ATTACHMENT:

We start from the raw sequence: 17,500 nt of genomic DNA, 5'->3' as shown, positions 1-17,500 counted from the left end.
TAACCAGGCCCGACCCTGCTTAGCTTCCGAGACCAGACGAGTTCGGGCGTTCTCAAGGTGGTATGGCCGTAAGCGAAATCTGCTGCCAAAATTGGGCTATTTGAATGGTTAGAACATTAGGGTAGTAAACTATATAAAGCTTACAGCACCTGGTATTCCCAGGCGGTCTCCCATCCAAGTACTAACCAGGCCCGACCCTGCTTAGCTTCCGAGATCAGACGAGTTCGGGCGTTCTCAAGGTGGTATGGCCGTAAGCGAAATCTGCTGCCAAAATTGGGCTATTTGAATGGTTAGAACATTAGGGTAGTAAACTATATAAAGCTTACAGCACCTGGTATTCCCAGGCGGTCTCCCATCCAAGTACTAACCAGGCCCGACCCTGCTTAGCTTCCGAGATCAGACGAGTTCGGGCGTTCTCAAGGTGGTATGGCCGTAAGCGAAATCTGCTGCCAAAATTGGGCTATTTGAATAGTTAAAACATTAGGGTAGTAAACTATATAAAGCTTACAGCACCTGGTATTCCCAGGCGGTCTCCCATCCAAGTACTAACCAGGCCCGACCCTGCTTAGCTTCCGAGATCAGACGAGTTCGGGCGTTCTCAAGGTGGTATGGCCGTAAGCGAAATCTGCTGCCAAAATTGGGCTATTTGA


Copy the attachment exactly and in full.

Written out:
We start from the raw sequence: 17,500 nt of genomic DNA, 5'->3' as shown, positions 1-17,500 counted from the left end.
TAACCAGGCCCGACCCTGCTTAGCTTCCGAGACCAGACGAGTTCGGGCGTTCTCAAGGTGGTATGGCCGTAAGCGAAATCTGCTGCCAAAATTGGGCTATTTGAATGGTTAGAACATTAGGGTAGTAAACTATATAAAGCTTACAGCACCTGGTATTCCCAGGCGGTCTCCCATCCAAGTACTAACCAGGCCCGACCCTGCTTAGCTTCCGAGATCAGACGAGTTCGGGCGTTCTCAAGGTGGTATGGCCGTAAGCGAAATCTGCTGCCAAAATTGGGCTATTTGAATGGTTAGAACATTAGGGTAGTAAACTATATAAAGCTTACAGCACCTGGTATTCCCAGGCGGTCTCCCATCCAAGTACTAACCAGGCCCGACCCTGCTTAGCTTCCGAGATCAGACGAGTTCGGGCGTTCTCAAGGTGGTATGGCCGTAAGCGAAATCTGCTGCCAAAATTGGGCTATTTGAATAGTTAAAACATTAGGGTAGTAAACTATATAAAGCTTACAGCACCTGGTATTCCCAGGCGGTCTCCCATCCAAGTACTAACCAGGCCCGACCCTGCTTAGCTTCCGAGATCAGACGAGTTCGGGCGTTCTCAAGGTGGTATGGCCGTAAGCGAAATCTGCTGCCAAAATTGGGCTATTTGA